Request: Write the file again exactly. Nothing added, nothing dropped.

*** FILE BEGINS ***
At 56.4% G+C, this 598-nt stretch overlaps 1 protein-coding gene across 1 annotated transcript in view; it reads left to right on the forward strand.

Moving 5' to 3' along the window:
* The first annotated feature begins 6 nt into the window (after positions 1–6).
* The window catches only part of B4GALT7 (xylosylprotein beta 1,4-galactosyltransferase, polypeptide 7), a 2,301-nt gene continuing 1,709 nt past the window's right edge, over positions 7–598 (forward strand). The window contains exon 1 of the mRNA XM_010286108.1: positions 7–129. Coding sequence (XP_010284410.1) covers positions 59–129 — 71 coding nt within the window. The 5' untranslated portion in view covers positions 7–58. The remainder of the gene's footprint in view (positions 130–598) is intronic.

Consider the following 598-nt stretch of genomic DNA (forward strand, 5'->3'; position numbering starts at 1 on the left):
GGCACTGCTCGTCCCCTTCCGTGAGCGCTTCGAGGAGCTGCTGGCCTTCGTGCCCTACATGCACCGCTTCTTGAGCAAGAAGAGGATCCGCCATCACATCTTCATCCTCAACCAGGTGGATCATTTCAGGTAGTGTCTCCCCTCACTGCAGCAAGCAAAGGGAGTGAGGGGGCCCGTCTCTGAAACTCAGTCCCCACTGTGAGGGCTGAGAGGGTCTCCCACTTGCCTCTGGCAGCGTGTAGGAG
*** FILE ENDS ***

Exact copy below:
At 56.4% G+C, this 598-nt stretch overlaps 1 protein-coding gene across 1 annotated transcript in view; it reads left to right on the forward strand.

Moving 5' to 3' along the window:
* The first annotated feature begins 6 nt into the window (after positions 1–6).
* The window catches only part of B4GALT7 (xylosylprotein beta 1,4-galactosyltransferase, polypeptide 7), a 2,301-nt gene continuing 1,709 nt past the window's right edge, over positions 7–598 (forward strand). The window contains exon 1 of the mRNA XM_010286108.1: positions 7–129. Coding sequence (XP_010284410.1) covers positions 59–129 — 71 coding nt within the window. The 5' untranslated portion in view covers positions 7–58. The remainder of the gene's footprint in view (positions 130–598) is intronic.

Consider the following 598-nt stretch of genomic DNA (forward strand, 5'->3'; position numbering starts at 1 on the left):
GGCACTGCTCGTCCCCTTCCGTGAGCGCTTCGAGGAGCTGCTGGCCTTCGTGCCCTACATGCACCGCTTCTTGAGCAAGAAGAGGATCCGCCATCACATCTTCATCCTCAACCAGGTGGATCATTTCAGGTAGTGTCTCCCCTCACTGCAGCAAGCAAAGGGAGTGAGGGGGCCCGTCTCTGAAACTCAGTCCCCACTGTGAGGGCTGAGAGGGTCTCCCACTTGCCTCTGGCAGCGTGTAGGAG